[1] List of Counties offering EDR in all polling places: Champaign, Cook, DeKalb, DuPage, Grundy, Kane, Kankakee, Kendall, Lake, La Salle, Macon, Madison, McHenry, McLean, Peoria, Rock Island, Sangamon, Stark, St. Clair, Tazewell, Will, and Winnebago Counties.  Information about where to find EDR will also be posted to votingrightsillinois.org.

[2] List of Counties offering EDR in all polling places: Champaign, Cook, DeKalb, DuPage, Grundy, Kane, Kankakee, Kendall, Lake, La Salle, Macon, Madison, McHenry, McLean, Peoria, Rock Island, Sangamon, Stark, St. Clair, Tazewell, Will, and Winnebago Counties.

If You Want to Vote Early

Early Voting: Registered voters may go in person to their local board of elections office (or other locations announced by the election board).  At some voting sites, the period for early voting begins as early as September 29, 2016, although many early voting sites will not open until October 24, 2016. Early voting sites remains open as late as November 7, 2016.  You can look up the locations and times of early voting polling places on the State Board of Elections website at: https://www.elections.il.gov/votinginformation/earlyvotinglocations.aspx.

Although a government-issued photo ID is not required, if you have one, it may be useful to bring one to avoid confusion.  Early voting might be more convenient for some voters and could be less likely to have long lines.

If You Want to Vote by Mail (Absentee)

Any registered Illinois voter can request a mail-in (formerly called absentee) ballot.  You do not need to provide any special excuse.  Voters can obtain a mail-in ballot application on the State Board of Elections website (http://www.elections.il.gov/VotingInformation/VotingByMail.aspx), the State Board of Elections office, or at your local board of election office.  For the 2016 general election, the mail-in ballot request must be received by your local election board’s office by November 3, 2016, if you send it by mail. If you hand-deliver it, you must hand-deliver it by November 7, 2016.  You can mail, e-mail, fax, or deliver in person your completed mail-in ballot request to your local election board’s office.

Mailed ballots must be received by the election board or at least postmarked by Election Day.  To make sure that your ballot will be counted, have the local post office put a postmark date on the return envelope.

In general, Illinois voters do not have to provide ID at the polling place in order to vote.  There are exceptions to this:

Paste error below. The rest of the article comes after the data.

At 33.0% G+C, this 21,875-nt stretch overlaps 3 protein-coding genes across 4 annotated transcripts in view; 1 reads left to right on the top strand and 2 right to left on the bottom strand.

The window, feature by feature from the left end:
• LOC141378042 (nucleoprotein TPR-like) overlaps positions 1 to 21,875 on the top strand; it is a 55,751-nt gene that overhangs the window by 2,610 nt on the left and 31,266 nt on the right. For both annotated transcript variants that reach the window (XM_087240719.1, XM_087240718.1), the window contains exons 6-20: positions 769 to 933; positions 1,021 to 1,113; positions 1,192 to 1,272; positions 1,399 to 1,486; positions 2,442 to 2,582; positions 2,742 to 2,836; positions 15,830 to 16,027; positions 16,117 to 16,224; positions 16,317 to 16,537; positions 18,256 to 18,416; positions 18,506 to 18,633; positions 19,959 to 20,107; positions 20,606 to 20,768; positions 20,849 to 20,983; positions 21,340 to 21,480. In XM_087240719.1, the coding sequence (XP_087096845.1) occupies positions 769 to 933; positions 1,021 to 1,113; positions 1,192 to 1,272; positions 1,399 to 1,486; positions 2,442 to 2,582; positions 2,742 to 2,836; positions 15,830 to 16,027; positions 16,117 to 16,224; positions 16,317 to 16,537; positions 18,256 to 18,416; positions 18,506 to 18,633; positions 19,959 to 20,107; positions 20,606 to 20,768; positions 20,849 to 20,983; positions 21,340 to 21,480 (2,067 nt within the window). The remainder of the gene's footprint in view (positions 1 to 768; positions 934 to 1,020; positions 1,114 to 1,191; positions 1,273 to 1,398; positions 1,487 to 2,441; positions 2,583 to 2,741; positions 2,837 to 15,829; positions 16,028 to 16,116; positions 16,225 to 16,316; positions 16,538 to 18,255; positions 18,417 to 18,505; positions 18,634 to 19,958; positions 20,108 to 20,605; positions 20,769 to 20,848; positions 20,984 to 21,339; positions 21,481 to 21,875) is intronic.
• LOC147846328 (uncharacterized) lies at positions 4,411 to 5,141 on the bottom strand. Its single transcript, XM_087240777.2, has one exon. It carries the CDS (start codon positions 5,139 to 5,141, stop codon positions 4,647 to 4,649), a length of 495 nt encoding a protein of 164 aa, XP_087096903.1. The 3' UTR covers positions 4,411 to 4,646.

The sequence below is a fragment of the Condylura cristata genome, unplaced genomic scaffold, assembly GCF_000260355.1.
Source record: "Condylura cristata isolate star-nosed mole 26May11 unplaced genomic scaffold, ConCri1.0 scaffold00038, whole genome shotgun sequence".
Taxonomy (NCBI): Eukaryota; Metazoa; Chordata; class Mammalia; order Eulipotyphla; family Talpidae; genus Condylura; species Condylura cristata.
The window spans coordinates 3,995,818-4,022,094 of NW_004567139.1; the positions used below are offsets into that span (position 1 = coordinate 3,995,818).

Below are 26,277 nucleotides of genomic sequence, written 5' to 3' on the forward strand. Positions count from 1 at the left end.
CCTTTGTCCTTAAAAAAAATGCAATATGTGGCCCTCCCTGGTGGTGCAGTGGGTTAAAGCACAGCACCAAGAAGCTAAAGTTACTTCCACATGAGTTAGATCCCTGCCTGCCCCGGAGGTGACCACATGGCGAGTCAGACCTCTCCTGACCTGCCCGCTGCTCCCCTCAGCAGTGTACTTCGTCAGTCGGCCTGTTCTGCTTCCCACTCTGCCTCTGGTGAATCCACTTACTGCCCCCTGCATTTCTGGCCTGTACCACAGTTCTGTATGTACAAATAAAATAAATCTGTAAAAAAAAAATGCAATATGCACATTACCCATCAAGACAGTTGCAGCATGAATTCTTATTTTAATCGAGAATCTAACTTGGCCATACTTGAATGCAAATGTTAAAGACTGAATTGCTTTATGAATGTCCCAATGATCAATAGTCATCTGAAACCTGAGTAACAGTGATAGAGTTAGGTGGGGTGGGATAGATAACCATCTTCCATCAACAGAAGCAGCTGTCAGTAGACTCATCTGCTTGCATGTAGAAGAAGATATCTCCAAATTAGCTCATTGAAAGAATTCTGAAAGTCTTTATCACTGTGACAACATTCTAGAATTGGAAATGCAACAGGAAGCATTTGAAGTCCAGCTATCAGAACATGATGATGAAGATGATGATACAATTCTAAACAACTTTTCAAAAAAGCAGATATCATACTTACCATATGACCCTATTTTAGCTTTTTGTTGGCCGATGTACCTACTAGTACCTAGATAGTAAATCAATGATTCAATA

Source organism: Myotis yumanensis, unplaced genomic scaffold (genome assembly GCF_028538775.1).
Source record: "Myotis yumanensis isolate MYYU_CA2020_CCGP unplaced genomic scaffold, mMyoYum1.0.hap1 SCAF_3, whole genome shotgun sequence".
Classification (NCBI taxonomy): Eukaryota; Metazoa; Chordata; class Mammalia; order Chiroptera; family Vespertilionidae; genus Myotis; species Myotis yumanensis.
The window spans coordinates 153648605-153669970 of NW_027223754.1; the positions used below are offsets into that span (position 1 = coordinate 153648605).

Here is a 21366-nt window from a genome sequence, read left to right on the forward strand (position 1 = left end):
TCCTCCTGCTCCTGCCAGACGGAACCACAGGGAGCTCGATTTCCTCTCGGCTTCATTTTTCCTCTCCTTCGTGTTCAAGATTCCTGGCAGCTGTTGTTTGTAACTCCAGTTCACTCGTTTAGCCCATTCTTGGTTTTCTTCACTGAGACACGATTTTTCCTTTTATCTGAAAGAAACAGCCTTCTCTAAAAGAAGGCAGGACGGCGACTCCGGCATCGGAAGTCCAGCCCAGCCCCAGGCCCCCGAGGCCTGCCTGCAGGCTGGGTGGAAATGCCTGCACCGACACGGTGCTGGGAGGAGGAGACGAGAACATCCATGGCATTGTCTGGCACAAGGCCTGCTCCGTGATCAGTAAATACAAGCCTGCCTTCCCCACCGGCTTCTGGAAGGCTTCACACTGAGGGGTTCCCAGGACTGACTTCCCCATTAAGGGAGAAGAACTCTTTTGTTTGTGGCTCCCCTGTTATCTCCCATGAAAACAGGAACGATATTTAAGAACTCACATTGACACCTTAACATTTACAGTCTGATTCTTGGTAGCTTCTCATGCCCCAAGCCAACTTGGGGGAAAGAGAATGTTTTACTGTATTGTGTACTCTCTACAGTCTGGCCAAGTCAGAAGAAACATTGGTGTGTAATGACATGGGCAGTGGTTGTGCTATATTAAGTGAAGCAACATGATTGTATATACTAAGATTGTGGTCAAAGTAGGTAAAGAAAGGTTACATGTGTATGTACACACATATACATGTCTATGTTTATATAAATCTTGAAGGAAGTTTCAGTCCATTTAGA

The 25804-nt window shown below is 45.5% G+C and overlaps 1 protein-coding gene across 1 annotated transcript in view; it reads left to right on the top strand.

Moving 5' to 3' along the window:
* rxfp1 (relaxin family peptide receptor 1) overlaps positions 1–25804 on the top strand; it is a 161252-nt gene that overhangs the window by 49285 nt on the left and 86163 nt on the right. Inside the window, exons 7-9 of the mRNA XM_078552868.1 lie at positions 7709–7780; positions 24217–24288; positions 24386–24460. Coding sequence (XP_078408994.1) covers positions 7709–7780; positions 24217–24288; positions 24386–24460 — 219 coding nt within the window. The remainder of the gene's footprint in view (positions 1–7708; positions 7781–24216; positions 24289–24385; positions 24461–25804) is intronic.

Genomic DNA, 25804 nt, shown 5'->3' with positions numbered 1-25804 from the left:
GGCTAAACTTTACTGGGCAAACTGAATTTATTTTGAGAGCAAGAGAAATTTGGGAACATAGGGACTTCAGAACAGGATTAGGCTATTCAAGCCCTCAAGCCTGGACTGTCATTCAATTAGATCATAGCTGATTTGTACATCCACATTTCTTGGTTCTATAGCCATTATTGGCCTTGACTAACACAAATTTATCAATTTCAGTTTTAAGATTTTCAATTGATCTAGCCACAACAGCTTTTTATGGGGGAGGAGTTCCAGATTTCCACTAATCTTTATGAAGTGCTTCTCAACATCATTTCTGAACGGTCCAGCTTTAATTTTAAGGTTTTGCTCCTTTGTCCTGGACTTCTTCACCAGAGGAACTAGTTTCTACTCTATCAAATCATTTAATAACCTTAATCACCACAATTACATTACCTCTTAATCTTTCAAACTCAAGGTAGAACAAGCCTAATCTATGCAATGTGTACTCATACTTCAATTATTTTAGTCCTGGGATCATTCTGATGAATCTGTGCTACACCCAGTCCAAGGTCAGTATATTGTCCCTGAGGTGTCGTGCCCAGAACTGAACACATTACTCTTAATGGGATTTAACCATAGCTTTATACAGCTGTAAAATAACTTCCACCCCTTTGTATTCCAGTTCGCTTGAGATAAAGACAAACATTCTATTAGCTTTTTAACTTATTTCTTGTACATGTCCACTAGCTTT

• Voters using Election Day Registration (EDR) or a first-time voter who registered by mail but did not submit sufficient proof of identity with the registration application must present ID.  These voters must bring two of the following IDs, with one of them containing the person’s current address:
     
    • Illinois driver’s license or state ID card;
    • Employee or student ID;
    • Credit card;
    • Social Security card;
    • Birth certificate;
    • Utility bill in the voter’s name;
    • Mail postmarked to the voter;
    • Valid U.S. passport;
    • Public assistance ID card (such as Illinois Link card); or
    • Lease or rental contract.

  • If a voter’s qualifications are challenged, the voter may be required to produce two forms of identification showing her current residence address, including one piece of mail addressed to the voter at her current residence address and postmarked on October 10, 2016 or later.  Otherwise, voters may bring a witness who is registered to vote in that same precinct and who is willing to take an oath and say that the voter is qualified to vote there—and then the voter may vote.
  • Some places may require that the voter present two forms of ID if she is on the inactive voter list.

If a voter is unable to show identification when required—if the voter registered by mail without providing identification, was successfully challenged, is on the inactive list, or is using Election Day Registration (EDR)—the voter is allowed to vote by provisional ballot.  BUT a voter should try to go back and get an ID before entering the polls, instead of voting with a provisional ballot, because provisional ballots are not always counted.

VoteRiders has created Illinois voter ID info cards in English and in Spanish.

The below chart can help you determine how to correct your registration if you have moved.

 

Moved within the same precinct

Moved to a different precinct but within the same election area

Moved to a different election area within Illinois

Moved within 30 days of Election Day